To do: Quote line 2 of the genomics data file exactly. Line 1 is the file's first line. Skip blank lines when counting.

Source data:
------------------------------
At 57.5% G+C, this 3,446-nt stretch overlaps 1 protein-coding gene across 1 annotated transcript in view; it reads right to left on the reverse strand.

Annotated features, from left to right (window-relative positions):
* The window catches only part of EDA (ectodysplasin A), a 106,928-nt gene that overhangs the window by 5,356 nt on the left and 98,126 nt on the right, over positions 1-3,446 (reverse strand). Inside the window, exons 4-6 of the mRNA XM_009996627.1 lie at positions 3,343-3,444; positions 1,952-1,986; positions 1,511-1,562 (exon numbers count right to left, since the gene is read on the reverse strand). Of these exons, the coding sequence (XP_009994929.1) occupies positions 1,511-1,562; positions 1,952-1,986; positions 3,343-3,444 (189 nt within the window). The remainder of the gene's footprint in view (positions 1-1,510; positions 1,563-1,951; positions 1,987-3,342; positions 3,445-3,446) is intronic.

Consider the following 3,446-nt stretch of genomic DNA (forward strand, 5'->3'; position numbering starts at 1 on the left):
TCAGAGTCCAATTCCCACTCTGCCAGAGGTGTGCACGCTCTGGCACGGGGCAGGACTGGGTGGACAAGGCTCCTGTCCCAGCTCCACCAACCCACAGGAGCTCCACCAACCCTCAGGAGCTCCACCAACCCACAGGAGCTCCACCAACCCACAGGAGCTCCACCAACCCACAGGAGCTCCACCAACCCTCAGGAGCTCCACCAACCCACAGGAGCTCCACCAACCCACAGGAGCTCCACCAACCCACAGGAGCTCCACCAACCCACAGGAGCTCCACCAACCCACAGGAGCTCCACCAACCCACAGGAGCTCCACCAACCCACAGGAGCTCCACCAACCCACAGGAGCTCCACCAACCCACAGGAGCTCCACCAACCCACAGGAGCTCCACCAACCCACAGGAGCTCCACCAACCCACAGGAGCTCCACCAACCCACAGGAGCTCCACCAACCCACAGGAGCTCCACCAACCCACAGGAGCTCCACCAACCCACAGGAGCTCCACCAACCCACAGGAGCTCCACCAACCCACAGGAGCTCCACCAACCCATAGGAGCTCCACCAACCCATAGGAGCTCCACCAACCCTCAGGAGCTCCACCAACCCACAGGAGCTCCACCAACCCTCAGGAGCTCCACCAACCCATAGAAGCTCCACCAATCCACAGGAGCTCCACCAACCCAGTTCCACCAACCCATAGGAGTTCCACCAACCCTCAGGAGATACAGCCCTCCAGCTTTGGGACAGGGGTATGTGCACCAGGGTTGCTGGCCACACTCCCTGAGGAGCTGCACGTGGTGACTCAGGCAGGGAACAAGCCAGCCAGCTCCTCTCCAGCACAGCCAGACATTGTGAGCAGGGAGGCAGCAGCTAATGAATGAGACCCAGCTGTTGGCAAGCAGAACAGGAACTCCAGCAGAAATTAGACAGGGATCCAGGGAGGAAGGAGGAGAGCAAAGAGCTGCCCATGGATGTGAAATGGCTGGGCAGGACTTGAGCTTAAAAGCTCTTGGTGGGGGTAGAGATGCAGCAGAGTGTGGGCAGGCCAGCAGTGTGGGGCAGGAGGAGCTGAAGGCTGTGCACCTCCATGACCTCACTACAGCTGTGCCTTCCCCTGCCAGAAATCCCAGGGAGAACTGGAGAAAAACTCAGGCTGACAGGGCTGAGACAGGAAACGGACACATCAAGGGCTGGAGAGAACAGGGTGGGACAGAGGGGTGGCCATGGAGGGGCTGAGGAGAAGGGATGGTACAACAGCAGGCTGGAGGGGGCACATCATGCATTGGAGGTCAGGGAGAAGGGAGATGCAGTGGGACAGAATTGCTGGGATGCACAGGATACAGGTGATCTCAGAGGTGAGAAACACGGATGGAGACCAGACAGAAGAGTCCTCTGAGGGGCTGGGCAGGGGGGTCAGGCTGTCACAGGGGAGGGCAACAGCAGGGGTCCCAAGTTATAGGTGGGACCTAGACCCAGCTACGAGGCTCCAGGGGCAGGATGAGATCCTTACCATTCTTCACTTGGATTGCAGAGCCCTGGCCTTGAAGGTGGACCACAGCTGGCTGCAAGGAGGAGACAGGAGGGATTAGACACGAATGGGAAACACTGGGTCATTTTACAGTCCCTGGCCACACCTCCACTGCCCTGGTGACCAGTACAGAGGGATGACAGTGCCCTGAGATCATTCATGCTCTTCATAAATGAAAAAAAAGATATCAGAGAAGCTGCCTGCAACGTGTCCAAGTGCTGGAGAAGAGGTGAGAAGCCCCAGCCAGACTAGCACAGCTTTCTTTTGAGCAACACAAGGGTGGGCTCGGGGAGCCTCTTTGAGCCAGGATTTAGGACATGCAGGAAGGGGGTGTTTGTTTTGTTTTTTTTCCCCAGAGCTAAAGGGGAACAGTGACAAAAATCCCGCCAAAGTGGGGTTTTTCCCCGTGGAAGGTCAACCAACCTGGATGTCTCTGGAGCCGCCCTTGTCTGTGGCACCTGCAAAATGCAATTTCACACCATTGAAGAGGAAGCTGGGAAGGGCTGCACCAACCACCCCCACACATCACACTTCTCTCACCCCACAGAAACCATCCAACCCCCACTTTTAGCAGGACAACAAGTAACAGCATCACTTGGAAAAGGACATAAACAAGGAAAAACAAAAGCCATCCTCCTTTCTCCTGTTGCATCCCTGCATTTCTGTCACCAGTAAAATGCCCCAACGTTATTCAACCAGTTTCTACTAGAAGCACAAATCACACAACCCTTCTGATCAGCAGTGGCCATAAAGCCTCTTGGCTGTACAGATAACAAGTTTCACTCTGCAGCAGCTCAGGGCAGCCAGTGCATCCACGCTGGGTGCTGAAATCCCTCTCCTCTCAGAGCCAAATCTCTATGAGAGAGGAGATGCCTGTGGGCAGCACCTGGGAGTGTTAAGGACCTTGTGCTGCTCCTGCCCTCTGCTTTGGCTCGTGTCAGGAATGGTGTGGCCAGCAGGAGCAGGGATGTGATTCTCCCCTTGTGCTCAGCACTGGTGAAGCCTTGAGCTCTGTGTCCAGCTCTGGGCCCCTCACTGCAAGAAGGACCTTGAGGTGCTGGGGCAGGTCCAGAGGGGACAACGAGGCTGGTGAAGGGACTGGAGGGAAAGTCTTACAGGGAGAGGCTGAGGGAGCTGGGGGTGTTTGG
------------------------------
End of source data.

Annotated features, from left to right (window-relative positions):